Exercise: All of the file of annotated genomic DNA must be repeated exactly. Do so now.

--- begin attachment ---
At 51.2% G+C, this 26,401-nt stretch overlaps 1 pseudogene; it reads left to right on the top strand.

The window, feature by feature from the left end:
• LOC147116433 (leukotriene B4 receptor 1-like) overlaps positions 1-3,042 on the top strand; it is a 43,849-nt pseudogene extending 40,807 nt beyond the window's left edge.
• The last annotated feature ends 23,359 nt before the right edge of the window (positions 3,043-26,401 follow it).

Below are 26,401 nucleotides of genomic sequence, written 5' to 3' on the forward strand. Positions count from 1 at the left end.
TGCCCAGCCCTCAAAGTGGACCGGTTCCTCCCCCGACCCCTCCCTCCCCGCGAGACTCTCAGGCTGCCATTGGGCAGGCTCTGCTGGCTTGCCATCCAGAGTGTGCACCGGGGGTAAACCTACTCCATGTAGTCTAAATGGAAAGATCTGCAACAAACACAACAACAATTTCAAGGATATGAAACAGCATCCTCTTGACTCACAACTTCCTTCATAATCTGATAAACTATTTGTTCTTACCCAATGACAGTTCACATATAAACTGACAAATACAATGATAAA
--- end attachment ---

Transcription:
At 51.2% G+C, this 26,401-nt stretch overlaps 1 pseudogene; it reads left to right on the top strand.

The window, feature by feature from the left end:
• LOC147116433 (leukotriene B4 receptor 1-like) overlaps positions 1-3,042 on the top strand; it is a 43,849-nt pseudogene extending 40,807 nt beyond the window's left edge.
• The last annotated feature ends 23,359 nt before the right edge of the window (positions 3,043-26,401 follow it).

Below are 26,401 nucleotides of genomic sequence, written 5' to 3' on the forward strand. Positions count from 1 at the left end.
TGCCCAGCCCTCAAAGTGGACCGGTTCCTCCCCCGACCCCTCCCTCCCCGCGAGACTCTCAGGCTGCCATTGGGCAGGCTCTGCTGGCTTGCCATCCAGAGTGTGCACCGGGGGTAAACCTACTCCATGTAGTCTAAATGGAAAGATCTGCAACAAACACAACAACAATTTCAAGGATATGAAACAGCATCCTCTTGACTCACAACTTCCTTCATAATCTGATAAACTATTTGTTCTTACCCAATGACAGTTCACATATAAACTGACAAATACAATGATAAA